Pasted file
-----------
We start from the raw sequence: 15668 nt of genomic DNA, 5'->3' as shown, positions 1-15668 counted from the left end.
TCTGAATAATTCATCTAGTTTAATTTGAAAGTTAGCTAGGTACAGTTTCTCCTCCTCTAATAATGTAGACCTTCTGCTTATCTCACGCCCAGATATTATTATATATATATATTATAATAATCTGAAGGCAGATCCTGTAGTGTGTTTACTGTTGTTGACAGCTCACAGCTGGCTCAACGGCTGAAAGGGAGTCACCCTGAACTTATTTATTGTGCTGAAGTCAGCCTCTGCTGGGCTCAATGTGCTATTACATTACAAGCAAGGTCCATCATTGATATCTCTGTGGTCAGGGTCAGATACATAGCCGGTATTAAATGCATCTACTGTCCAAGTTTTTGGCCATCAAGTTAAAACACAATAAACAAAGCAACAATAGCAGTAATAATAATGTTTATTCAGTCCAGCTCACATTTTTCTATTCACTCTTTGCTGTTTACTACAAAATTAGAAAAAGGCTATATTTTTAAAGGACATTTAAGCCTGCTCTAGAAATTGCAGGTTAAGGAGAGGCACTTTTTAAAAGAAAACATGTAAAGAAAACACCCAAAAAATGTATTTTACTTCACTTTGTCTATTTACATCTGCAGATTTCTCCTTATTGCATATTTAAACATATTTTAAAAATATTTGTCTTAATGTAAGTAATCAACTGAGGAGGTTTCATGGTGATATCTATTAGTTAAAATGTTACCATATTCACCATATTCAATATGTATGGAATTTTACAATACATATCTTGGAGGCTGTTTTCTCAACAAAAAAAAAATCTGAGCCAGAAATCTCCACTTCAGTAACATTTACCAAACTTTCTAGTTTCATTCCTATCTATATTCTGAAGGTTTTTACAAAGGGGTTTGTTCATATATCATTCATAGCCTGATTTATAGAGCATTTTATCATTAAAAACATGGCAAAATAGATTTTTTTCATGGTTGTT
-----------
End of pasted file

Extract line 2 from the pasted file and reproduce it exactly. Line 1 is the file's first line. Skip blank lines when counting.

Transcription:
TCTGAATAATTCATCTAGTTTAATTTGAAAGTTAGCTAGGTACAGTTTCTCCTCCTCTAATAATGTAGACCTTCTGCTTATCTCACGCCCAGATATTATTATATATATATATTATAATAATCTGAAGGCAGATCCTGTAGTGTGTTTACTGTTGTTGACAGCTCACAGCTGGCTCAACGGCTGAAAGGGAGTCACCCTGAACTTATTTATTGTGCTGAAGTCAGCCTCTGCTGGGCTCAATGTGCTATTACATTACAAGCAAGGTCCATCATTGATATCTCTGTGGTCAGGGTCAGATACATAGCCGGTATTAAATGCATCTACTGTCCAAGTTTTTGGCCATCAAGTTAAAACACAATAAACAAAGCAACAATAGCAGTAATAATAATGTTTATTCAGTCCAGCTCACATTTTTCTATTCACTCTTTGCTGTTTACTACAAAATTAGAAAAAGGCTATATTTTTAAAGGACATTTAAGCCTGCTCTAGAAATTGCAGGTTAAGGAGAGGCACTTTTTAAAAGAAAACATGTAAAGAAAACACCCAAAAAATGTATTTTACTTCACTTTGTCTATTTACATCTGCAGATTTCTCCTTATTGCATATTTAAACATATTTTAAAAATATTTGTCTTAATGTAAGTAATCAACTGAGGAGGTTTCATGGTGATATCTATTAGTTAAAATGTTACCATATTCACCATATTCAATATGTATGGAATTTTACAATACATATCTTGGAGGCTGTTTTCTCAACAAAAAAAAAATCTGAGCCAGAAATCTCCACTTCAGTAACATTTACCAAACTTTCTAGTTTCATTCCTATCTATATTCTGAAGGTTTTTACAAAGGGGTTTGTTCATATATCATTCATAGCCTGATTTATAGAGCATTTTATCATTAAAAACATGGCAAAATAGATTTTTTTCATGGTTGTT